Echinacea and Longevity

October 30, 2013

Echinacea and Longevity

A study in mice examined whether chronic (long-term) administration of Echinacea extract from youth to senescence was able to increase the longevity and well-being of immunocompetent cells as it is known that the activity of these cells are critical for survival and longevity.

The animals were fed 2 mg of Echinacea extract per day or a placebo for their entire lives and were kept on a free diet. After 10 months, the survival of these animals was evaluated, 79% in the placebo group and 100% in the Echinacea group. After 13 months, the survival results were 46% in the placebo group and 74% in the Echinacea.

Given that humans are 97% genetically in common with mice and that virtually all our basic physiology is identical it could be justified to extrapolate these results to humans also. (Evid Based Complement Alternat Med. 2005 September; 2(3): 309–314. doi: 10.1093/ecam/neh118 Echinacea: a Miracle Herb against Aging and Cancer? Evidence In vivo in Mice Sandra C. Miller)

Interleukins more sensitive to the action of Echinacea are the interleukin 1 (IL-1), interleukin 6 (IL-6) and interleukin 10 (IL-10). What seems particularly important is the increase of the production of interleukin 10 because it plays a primary role in the stimulation of lymphocytes (cells fundamental to the processes of immunity). The increase of all these parameters regarding immunity reaches the maximum after about 4 hours following oral administration of the extract of Echinacea and remains on statistically significant levels for about 8 hours. The juice from the aerial parts and extracts of the roots have proven to produce significant antiviral actions. This characteristic is attributable to the overall immunostimulant effect as well as its ability to inhibit the hyaluronidase enzyme that degrades hyaluronic acid in its fundamental constituents. In addition to representing an essential nutrient for articular cartilages, this polysaccharide is part of the composition of the connective tissue, which regulates permeability. Many pathogenic microorganisms, as well as the poisons of snakes, bees and scorpions, contain large amounts of hyaluronidase. This facilitates tissue penetration and, consequently, the pathogenic action. Here then is Echinacea, inactivating this enzyme, protecting the body from the bites of snakes, some viruses and aging due to a decrease of hyaluronic dermal acid.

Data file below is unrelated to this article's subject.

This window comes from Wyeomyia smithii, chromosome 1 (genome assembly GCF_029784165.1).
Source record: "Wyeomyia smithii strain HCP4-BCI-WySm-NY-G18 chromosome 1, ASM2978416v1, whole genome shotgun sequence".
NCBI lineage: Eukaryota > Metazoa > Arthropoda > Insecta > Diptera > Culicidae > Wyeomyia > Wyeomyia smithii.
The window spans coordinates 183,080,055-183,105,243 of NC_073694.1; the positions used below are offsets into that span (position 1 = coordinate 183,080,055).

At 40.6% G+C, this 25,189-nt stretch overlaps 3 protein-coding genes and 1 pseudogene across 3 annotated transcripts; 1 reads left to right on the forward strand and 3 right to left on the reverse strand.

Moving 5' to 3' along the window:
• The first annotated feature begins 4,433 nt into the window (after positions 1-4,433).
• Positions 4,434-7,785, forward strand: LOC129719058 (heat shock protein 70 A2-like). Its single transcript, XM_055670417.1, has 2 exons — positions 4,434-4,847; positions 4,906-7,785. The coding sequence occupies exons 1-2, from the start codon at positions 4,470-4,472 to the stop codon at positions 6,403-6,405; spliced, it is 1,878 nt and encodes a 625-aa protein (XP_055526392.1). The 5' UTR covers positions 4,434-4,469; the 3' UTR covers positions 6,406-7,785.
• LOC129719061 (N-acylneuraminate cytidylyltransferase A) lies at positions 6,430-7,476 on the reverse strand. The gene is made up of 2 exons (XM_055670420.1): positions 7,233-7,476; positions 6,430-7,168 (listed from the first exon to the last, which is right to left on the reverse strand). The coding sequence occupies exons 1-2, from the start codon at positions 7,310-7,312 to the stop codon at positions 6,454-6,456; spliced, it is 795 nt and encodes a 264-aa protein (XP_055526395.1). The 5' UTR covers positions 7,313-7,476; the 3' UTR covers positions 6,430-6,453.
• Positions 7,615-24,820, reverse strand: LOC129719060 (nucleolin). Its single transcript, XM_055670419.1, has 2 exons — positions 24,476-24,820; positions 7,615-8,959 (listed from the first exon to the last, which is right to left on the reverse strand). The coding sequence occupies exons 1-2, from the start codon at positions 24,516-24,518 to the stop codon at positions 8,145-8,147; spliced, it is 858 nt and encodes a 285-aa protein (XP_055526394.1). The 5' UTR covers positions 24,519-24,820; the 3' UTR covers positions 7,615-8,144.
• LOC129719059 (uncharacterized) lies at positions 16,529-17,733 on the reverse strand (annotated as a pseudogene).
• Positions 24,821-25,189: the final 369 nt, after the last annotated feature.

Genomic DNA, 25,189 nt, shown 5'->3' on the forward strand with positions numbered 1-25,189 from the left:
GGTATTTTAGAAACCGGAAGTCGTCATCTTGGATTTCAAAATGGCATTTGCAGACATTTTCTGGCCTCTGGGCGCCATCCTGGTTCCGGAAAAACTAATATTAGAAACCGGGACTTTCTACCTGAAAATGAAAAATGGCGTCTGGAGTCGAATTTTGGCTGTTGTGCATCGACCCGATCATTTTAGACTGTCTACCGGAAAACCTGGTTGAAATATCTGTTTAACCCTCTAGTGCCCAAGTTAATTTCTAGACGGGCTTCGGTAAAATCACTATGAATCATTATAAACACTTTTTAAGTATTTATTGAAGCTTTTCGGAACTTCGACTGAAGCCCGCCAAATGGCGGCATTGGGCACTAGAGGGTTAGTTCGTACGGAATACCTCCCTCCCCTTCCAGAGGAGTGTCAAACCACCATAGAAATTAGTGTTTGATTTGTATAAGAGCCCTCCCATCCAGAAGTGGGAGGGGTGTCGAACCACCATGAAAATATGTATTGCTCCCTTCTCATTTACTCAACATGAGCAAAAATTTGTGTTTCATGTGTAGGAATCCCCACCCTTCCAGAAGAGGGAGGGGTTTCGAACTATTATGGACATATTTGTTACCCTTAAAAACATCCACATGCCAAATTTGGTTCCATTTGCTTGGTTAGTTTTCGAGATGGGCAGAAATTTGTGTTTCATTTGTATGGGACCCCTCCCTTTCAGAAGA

According to a statement by the Irish Medicines Board (IMB), the use of Echinacea in herbal medicine should be banned for children under 12 years because it could produce side effects and allergies. Along the same lines the Medicines and Healthcare products Regulatory Agency (MHRA) has also expressed itself, both decisions appear to have been influenced by the Committee for Medicinal Products at the European Medicines Agency. (Does science or the law of the market have more value?).